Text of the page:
Now, though, instead of standing down a government service in favor of a commercial service, NASA is intending to rely primarily on commercial ISS resupply services once the shuttle is retired. “For servicing the International Space Station, the CEV is only intended as a backup capability,” Shank said. “That is a hard requirement from Mike Griffin. There were significant discussions on that. So we need to make the proper investments in order to incentivize the commercial industry to be there.”

Stairway to [entrepreneurial] heaven

ISS resupply is not the only program where NASA is trying to promote commercialization. During a separate presentation later in the day, Brant Sponberg, manager of NASA’s Centennial Challenges prize program, announced a new agency effort called Innovative Programs. The program, which is also managed by Sponberg, includes Centennial Challenges as well as some other “unconventional activities” that he said the agency wants to bring together “and make a coherent plan out of.”

“NASA needs commercial ISS crew and cargo operations,” Shank said. “…if we didn’t take a firm fixed-price approach towards our acquisition practices on how we’re going to provide ISS crew and cargo, we could not afford to move on to the Moon.”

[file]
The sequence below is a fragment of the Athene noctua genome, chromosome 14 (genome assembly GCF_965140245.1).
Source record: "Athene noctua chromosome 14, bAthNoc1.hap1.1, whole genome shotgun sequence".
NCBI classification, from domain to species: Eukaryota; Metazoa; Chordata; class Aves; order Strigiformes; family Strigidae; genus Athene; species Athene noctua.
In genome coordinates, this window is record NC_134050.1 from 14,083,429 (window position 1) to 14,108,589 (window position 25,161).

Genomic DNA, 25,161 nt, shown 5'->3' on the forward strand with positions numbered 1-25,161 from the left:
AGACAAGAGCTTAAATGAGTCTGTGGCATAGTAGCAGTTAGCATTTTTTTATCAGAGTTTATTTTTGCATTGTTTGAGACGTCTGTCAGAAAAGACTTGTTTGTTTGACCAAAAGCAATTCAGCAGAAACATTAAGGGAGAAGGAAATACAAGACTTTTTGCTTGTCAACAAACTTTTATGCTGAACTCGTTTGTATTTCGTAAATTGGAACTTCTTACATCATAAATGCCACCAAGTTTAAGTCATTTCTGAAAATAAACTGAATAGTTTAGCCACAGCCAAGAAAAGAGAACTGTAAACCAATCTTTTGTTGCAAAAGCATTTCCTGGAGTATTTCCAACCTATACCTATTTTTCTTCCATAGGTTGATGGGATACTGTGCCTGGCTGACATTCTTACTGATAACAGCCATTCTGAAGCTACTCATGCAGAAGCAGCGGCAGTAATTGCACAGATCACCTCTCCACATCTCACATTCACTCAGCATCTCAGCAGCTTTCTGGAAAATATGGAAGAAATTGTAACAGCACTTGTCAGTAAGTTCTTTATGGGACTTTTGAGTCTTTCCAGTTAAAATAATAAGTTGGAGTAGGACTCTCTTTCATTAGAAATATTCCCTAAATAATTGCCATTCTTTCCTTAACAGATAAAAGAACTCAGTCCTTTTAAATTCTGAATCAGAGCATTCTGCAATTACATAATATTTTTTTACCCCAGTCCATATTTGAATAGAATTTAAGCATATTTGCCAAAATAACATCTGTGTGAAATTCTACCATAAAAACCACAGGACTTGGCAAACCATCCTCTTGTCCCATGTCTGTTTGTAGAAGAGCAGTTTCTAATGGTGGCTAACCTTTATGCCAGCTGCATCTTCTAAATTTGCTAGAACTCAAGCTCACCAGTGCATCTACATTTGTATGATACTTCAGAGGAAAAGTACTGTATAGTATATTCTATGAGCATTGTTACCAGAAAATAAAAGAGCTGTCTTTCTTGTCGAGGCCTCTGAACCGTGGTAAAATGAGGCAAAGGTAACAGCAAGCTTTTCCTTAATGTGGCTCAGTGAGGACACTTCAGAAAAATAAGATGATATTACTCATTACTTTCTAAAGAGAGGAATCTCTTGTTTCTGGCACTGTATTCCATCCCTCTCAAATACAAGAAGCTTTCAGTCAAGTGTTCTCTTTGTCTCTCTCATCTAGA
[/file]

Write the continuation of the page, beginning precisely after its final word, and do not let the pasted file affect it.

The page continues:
Innovative Programs features three non-traditional procurement techniques. One, of course, is the Centennial Challenges prize program, and Sponberg unveiled a new prize competition, to develop an improved astronaut glove, during his presentation. The second features service procurements, like ISS resupply. The third is what is known as “other transaction authority”, using funded versions of Space Act agreements with companies.

Sponberg used a viewchart in his presentation that showed a stairstep-like approach for applying Innovative Programs techniques in a wide range of roles. At the bottom, NASA could purchase commercial suborbital flight services for microgravity research, or sponsor prizes for high-altitude and reusable suborbital vehicles. From there, the chart showed various commercial approaches for low-cost launch, ISS proximity operations and transport, and at the top, small lunar transport missions, where NASA could purchase payload services or sponsor a prize for a small soft lander. “We’re trying to design this so that there’s a range of activities that industry can pick and choose from,” he said.